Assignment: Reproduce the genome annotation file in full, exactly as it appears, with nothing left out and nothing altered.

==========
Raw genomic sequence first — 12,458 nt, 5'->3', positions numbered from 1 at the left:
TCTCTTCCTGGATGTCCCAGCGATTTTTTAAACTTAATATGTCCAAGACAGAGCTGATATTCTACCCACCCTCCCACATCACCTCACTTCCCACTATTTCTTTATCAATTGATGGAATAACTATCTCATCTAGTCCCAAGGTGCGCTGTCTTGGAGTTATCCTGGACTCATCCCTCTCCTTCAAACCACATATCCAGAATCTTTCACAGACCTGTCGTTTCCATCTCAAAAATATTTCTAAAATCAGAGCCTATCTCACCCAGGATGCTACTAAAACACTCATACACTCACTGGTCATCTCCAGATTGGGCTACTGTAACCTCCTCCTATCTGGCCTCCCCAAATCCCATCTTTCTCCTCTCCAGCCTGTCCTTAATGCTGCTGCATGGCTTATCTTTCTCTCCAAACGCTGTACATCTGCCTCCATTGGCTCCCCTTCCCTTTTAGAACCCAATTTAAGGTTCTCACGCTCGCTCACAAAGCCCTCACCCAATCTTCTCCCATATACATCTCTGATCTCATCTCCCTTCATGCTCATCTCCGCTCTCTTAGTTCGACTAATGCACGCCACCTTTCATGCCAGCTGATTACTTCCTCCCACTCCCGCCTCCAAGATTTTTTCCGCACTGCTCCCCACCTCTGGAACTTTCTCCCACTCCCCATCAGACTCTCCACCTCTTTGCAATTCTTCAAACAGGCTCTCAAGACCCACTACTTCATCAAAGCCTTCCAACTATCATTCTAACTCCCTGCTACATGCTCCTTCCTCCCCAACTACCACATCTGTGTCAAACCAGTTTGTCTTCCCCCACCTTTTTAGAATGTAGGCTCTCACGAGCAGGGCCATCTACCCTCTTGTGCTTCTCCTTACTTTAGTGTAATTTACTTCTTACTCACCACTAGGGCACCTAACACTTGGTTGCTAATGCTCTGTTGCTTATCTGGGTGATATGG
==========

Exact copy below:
Raw genomic sequence first — 12,458 nt, 5'->3', positions numbered from 1 at the left:
TCTCTTCCTGGATGTCCCAGCGATTTTTTAAACTTAATATGTCCAAGACAGAGCTGATATTCTACCCACCCTCCCACATCACCTCACTTCCCACTATTTCTTTATCAATTGATGGAATAACTATCTCATCTAGTCCCAAGGTGCGCTGTCTTGGAGTTATCCTGGACTCATCCCTCTCCTTCAAACCACATATCCAGAATCTTTCACAGACCTGTCGTTTCCATCTCAAAAATATTTCTAAAATCAGAGCCTATCTCACCCAGGATGCTACTAAAACACTCATACACTCACTGGTCATCTCCAGATTGGGCTACTGTAACCTCCTCCTATCTGGCCTCCCCAAATCCCATCTTTCTCCTCTCCAGCCTGTCCTTAATGCTGCTGCATGGCTTATCTTTCTCTCCAAACGCTGTACATCTGCCTCCATTGGCTCCCCTTCCCTTTTAGAACCCAATTTAAGGTTCTCACGCTCGCTCACAAAGCCCTCACCCAATCTTCTCCCATATACATCTCTGATCTCATCTCCCTTCATGCTCATCTCCGCTCTCTTAGTTCGACTAATGCACGCCACCTTTCATGCCAGCTGATTACTTCCTCCCACTCCCGCCTCCAAGATTTTTTCCGCACTGCTCCCCACCTCTGGAACTTTCTCCCACTCCCCATCAGACTCTCCACCTCTTTGCAATTCTTCAAACAGGCTCTCAAGACCCACTACTTCATCAAAGCCTTCCAACTATCATTCTAACTCCCTGCTACATGCTCCTTCCTCCCCAACTACCACATCTGTGTCAAACCAGTTTGTCTTCCCCCACCTTTTTAGAATGTAGGCTCTCACGAGCAGGGCCATCTACCCTCTTGTGCTTCTCCTTACTTTAGTGTAATTTACTTCTTACTCACCACTAGGGCACCTAACACTTGGTTGCTAATGCTCTGTTGCTTATCTGGGTGATATGG